Global free trade has been all the rage for decades: APEC, GATT, WTO, NAFTA, OECD, EU… So when B.C. and Alberta spawned their own free-trade acronym, TILMA (Trade, Investment and Labour Mobility Agreement), the response was an overwhelming yawn.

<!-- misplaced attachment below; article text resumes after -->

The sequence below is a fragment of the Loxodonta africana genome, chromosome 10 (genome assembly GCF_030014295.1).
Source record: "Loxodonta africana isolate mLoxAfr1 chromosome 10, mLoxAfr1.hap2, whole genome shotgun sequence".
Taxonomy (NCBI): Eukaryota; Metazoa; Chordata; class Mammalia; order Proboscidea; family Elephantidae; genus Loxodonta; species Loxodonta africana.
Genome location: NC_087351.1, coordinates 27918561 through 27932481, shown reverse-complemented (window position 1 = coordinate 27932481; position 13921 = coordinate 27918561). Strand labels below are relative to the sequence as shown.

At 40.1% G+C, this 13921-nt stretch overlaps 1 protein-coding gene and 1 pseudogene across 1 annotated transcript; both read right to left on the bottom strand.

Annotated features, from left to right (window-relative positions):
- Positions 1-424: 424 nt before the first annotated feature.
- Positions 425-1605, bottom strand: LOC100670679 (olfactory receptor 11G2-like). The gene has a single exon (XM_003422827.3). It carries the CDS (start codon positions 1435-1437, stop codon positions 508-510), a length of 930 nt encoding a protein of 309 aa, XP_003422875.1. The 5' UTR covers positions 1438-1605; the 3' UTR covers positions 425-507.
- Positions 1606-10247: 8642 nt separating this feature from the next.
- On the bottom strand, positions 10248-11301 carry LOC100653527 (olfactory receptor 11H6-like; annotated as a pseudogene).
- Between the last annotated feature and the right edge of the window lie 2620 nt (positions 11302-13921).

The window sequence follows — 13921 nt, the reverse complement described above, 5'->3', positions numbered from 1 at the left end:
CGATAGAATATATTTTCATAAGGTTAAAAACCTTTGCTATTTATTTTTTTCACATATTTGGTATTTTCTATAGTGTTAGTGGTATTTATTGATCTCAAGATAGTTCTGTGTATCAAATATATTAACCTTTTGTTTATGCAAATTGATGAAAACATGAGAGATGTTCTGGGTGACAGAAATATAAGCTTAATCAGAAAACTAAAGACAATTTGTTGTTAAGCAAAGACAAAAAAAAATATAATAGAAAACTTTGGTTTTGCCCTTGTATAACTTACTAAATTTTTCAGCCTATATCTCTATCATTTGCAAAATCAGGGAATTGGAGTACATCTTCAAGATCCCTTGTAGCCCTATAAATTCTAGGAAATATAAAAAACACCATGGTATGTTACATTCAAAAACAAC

I can hop in my car and pick up a case of Big Rock beer in Calgary anytime I want, the average British Columbian might say. I don’t have to pass through customs, convert my currency or learn a new language. So what’s the big deal? Well, that’s not the kind of trade barrier architects of TILMA had in mind. There are hidden obstructions stemming from conflicting regulations and differing professional qualifications, explains B.C. Minister of Economic Development Colin Hansen. To illustrate, he tells the story of a B.C. dairy farmer who had to buy hay from Alberta one summer due to a drought in B.C. The hay was loaded onto a truck in accordance with Alberta transportation regulations, but then at the first B.C. inspection station, it had to be unloaded and re-stacked to comply with B.C. regulations. Then there’s the B.C. nurse who moved to Alberta when her husband was transferred, Hansen continues. She was out of work for three and a half months while requalifying to practise her profession in Alberta. This, despite a shortage of nurses in Alberta. TILMA is a sweeping agreement aimed at eliminating these and other non-tariff barriers to trade between the two provinces. For example, it aims to do away with the need to register a business and file financial information separately in each province. Signed in April 2006, TILMA will take effect in April 2007, with an additional two years allowed to iron out certain sticking points specified in the agreement. (For a copy of the agreement, visit gov.bc.ca/ecdev; choose “reports and publications,” then scroll down to “trade.”) The agreement is all encompassing. It demands, for example, that every profession – from denturists and teachers to engineers and lawyers – iron out a single set of qualifications that will apply equally to both provinces. And it demands that both provinces “mutually recognize or otherwise reconcile” each other’s regulations where they differ. It sounds like a no-brainer: eliminate all the superfluous red tape that has built up over the years, free up the flow of people and goods between the two provinces, and everyone wins. Who could complain? Well, plenty of people. The Internet has been buzzing with bloggers protesting a deal they see as yet another instance of local values steamrolled by big business. “Last April, while you were sleeping your government sold your democracy to big business,” writes John Hill in an essay posted on numerous blogs. (If you’re interested, visit the site of a blogger who goes by the handle Islandtimethief: timethief.wordpress.com.) Of particular concern to the anti-free-trade contingent is the clause about reconciling regulations. They interpret the agreement as preventing provinces from setting their own standards: if B.C. decides to enact stiff emissions regulations, they argue, an Alberta trucker could complain that restrictive regulations impinge on his freedom to ply his trade in B.C. Nonsense, retorts Hansen. “Both provinces can have whatever regulations they want,” he says. “They just can’t use the regulations to discriminate against a company registered in the other province.” So B.C. can enact tough regulations, as long as it applies them equally to B.C. and Alberta companies. There has also been considerable dissent over the harmonization of professional qualifications. Hansen claims that none of the self-regulating professions has refused to comply and that all are beavering away at this very moment ironing out their differences in time for the April 1 deadline (for 60 professions specified in the agreement, the deadline was extended to April 1, 2009). It’s not just bloggers who are protesting. Marc Lee, an economist with the Canadian Centre for Policy Alternatives in Vancouver, describes TILMA as a solution in search of a problem. “Trade barriers between provinces are minuscule,” Lee says. “We don’t have customs booths on the B.C.-Alberta border; we don’t have to convert currency. We have all the benefits of a single economic union.” Yes, professional qualifications vary from province to province, Lee says, but we don’t need TILMA to iron out the differences. “The challenges have long been recognized and we have been working on solutions for years,” Lee says. “TILMA doesn’t improve on negotiations already underway.” Lee concedes that conflicting provincial regulations can cause some headaches, but says that’s just the price we pay for confederation. Canada’s constitution devolves certain regulatory powers to the provinces, he says, and each province has developed a regulatory environment suited to its unique circumstances. “My concern is that [TILMA] opens the door to a whole industry of frivolous litigation,” Lee explains. “For example, if B.C. wants to strengthen its environmental regulations, a whole sea of legal claims might come forward. The claims would be decided in secret by a panel of trade lawyers, most of whom spend most of their time working for industry.” Both sides cite a wealth of documentation to support their arguments. Hansen refers to a Conference Board of Canada report claiming that TILMA will create 78,000 new jobs in B.C. and will contribute an additional $4.8 billion to the province’s GDP. Detractors cite a 1998 report by UBC economics professor Brian Copeland, who reviewed the existing literature at the time and concluded that the cost of trade barriers between the provinces is minimal. He, in turn, was responding to a Canadian Manufacturers Association study that had claimed the cost of interprovincial trade barriers was bigger than the cost of those between Canada and the U.S. – a claim that Copeland found incredible. Copeland says there simply are no significant barriers to trade in the traditional sense of tariffs and quotas between the provinces. He adds that there has been no credible study of invisible barriers such as regulations and labour mobility, and that he’d be interested in seeing how the Conference Board arrived at its estimate of $4.8 billion. For that matter, so would a lot of people; the report, which was completed in September 2005, remained the confidential property of the B.C. Ministry of Economic Development until January 2007. The Centre for Policy Alternatives’ Marc Lee is suspicious of any such report. The prevailing economic models used for calculating trade costs tend to support the assumptions that generate them, he says. For example, if you begin your calculations with the assumption that there are trade barriers, then eliminating them will obviously look pretty good. While the debate rages, one thing remains certain. “TILMA comes into effect April 1,” says Hansen. “Full stop.”